Riding motorcycles can be a lot of fun, but it's not an activity free of danger. Not only do motorcycles offer the rider less protection while traveling but, with only two wheels, it's easier to lose control on a bike compared to an automobile. That’s why you should take care to avoid most adverse weather conditions when riding a motorcycle, especially if you are a less experienced rider.
Traveling in the Rain
Riding in the rain hurts both your maneuverability and your visibility, but sometimes you simply don’t have a choice. It’s important to understand how to drive while in a rain shower, just in case you ever get stuck in one.
If you find yourself in a rain shower while riding, be gentle with both the throttle and the brakes as you ride. Try to achieve a balanced grip and don’t react too quickly, or you risk losing control.
Do yourself a favor and avoid all of the obstacles listed below if you’re riding in the rain. They make maintaining control much more challenging and should be avoided carefully.
- Concrete surfaces – they are slippery and will take away from your traction
- Puddles – you could temporarily lose traction in larger puddles
- Manhole covers – they become very slick in the rain
- Train tracks – they also become more slippery in rain and, while driving over, take one of your wheels off the road when the pavement is already offering little grip
Where the Rubber Meets the Road
You can make your motorcycle safer if you are careful about which tires you buy. If you will be riding in the rain regularly, you should do your best to avoid any tires advertised as "long-lasting." While it’s nice to get more life out of your tires, these tires don’t offer much wet weather grip.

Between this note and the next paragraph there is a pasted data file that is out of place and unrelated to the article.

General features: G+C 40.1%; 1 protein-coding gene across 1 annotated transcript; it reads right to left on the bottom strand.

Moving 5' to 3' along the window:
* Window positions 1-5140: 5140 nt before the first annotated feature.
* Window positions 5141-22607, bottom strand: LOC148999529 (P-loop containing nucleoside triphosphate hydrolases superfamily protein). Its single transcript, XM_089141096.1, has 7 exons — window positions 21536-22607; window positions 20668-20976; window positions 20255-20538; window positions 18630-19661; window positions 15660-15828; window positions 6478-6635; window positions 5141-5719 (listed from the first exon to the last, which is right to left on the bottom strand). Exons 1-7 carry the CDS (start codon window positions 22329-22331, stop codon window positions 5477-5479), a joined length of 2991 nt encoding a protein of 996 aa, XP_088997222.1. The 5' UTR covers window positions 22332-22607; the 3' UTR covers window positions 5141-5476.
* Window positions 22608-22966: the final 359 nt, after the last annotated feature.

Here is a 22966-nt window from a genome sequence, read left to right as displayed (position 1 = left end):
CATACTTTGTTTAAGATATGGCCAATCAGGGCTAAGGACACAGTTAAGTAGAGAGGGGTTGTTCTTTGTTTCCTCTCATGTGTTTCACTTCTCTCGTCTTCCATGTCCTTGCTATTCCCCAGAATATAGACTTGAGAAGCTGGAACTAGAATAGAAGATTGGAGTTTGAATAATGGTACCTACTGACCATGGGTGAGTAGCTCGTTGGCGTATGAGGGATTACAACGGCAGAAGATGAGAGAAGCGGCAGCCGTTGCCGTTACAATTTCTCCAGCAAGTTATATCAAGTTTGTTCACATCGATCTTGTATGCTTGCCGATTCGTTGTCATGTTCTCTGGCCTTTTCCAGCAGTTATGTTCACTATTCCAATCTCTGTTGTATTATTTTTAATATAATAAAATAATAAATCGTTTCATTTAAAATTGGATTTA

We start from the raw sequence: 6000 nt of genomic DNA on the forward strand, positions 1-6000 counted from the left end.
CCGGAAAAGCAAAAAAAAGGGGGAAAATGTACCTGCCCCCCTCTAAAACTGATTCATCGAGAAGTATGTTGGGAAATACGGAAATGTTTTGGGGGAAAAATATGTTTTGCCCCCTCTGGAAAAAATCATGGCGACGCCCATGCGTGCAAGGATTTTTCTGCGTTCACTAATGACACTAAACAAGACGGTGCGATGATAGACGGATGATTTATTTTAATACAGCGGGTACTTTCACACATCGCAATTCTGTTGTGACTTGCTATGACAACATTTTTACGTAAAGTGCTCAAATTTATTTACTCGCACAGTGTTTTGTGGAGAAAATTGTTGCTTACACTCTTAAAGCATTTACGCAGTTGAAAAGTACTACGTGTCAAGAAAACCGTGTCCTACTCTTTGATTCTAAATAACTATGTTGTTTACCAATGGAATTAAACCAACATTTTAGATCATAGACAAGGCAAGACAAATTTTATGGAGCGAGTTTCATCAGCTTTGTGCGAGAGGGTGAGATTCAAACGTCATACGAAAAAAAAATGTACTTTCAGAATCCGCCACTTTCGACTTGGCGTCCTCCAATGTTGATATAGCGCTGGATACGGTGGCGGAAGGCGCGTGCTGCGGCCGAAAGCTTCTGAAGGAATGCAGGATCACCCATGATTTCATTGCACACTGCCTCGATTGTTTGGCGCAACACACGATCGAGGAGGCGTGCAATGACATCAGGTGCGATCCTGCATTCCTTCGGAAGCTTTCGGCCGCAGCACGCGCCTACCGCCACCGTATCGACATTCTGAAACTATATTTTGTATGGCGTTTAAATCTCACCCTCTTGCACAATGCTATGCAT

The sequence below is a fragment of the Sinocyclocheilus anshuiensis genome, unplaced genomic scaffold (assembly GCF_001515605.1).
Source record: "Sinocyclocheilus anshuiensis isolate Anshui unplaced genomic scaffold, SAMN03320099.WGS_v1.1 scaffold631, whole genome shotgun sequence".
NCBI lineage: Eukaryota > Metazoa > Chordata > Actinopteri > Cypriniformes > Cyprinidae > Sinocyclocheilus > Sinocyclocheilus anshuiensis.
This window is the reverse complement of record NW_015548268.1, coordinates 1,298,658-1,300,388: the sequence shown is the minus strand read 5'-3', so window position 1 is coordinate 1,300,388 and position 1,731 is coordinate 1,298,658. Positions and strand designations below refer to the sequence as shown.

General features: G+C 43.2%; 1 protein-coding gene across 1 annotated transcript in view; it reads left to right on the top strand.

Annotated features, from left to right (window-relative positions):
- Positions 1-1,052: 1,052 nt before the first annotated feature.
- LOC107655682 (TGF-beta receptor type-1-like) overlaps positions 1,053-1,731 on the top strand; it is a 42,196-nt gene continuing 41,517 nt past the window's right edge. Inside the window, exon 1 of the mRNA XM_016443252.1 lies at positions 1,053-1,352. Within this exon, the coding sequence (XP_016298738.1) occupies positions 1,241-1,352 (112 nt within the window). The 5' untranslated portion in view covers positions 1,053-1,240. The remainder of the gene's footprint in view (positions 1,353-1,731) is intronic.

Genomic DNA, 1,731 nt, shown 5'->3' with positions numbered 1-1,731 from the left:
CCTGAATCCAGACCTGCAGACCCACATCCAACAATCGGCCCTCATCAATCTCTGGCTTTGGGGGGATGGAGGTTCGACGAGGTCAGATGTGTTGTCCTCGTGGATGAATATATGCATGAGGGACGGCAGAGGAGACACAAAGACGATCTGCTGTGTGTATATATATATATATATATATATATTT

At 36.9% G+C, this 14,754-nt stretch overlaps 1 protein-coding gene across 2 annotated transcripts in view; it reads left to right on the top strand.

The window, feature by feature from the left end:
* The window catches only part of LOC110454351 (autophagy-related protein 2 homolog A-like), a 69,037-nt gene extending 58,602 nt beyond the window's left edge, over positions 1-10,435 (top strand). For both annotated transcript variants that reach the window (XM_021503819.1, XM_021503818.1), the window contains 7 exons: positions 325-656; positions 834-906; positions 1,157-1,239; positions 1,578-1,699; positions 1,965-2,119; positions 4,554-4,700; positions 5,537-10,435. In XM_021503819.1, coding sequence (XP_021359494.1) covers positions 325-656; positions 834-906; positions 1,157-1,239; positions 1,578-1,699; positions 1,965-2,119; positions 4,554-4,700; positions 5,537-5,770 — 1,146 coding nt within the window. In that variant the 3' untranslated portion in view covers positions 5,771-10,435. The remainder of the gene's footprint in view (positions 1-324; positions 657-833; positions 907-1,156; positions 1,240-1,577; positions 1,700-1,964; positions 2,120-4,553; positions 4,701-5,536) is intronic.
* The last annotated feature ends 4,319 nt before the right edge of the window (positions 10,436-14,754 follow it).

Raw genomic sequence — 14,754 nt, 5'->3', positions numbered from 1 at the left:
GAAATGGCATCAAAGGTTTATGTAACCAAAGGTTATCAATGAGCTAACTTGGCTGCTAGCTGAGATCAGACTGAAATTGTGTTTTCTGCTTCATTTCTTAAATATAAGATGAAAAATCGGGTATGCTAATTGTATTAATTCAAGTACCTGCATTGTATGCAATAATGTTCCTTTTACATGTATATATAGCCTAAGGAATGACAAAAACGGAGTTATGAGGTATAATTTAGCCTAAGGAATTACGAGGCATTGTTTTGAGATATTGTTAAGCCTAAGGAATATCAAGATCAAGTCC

Cold Weather Riding
Most people pack away the motorcycle for colder days, but some will continue riding even through the winter. The trick to doing so comfortably is by protecting your body from the elements. Get a high-quality jacket, top-notch riding gloves and riding boots that are going to keep away the cold at high speeds. Layer wool underneath your standard riding gear to help insulate your body against the cold as well.
You can also install a windshield on some motorcycles to help you stay even warmer when riding in particularly cold conditions regularly.
Hot Weather Riding
When riding in hot weather, make sure that you remain hydrated so that you don’t lose control over your motorcycle from fatigue. Also, dress appropriately for the weather, but still keep your body covered. Wear lightweight clothing, but keep pants and a t-shirt on whenever possible to offer some protection in the event of an accident.
A motorcycle shouldn’t be operated in severe weather conditions such as snow or ice under any circumstances. Do your best only to take the bike out when the weather is fine, and you’ll enjoy your rides more.
You can trust your motorcycle in worse weather conditions as your experience increases, but always use good judgment and make sure that you aren’t putting yourself at too much risk while out on a bike.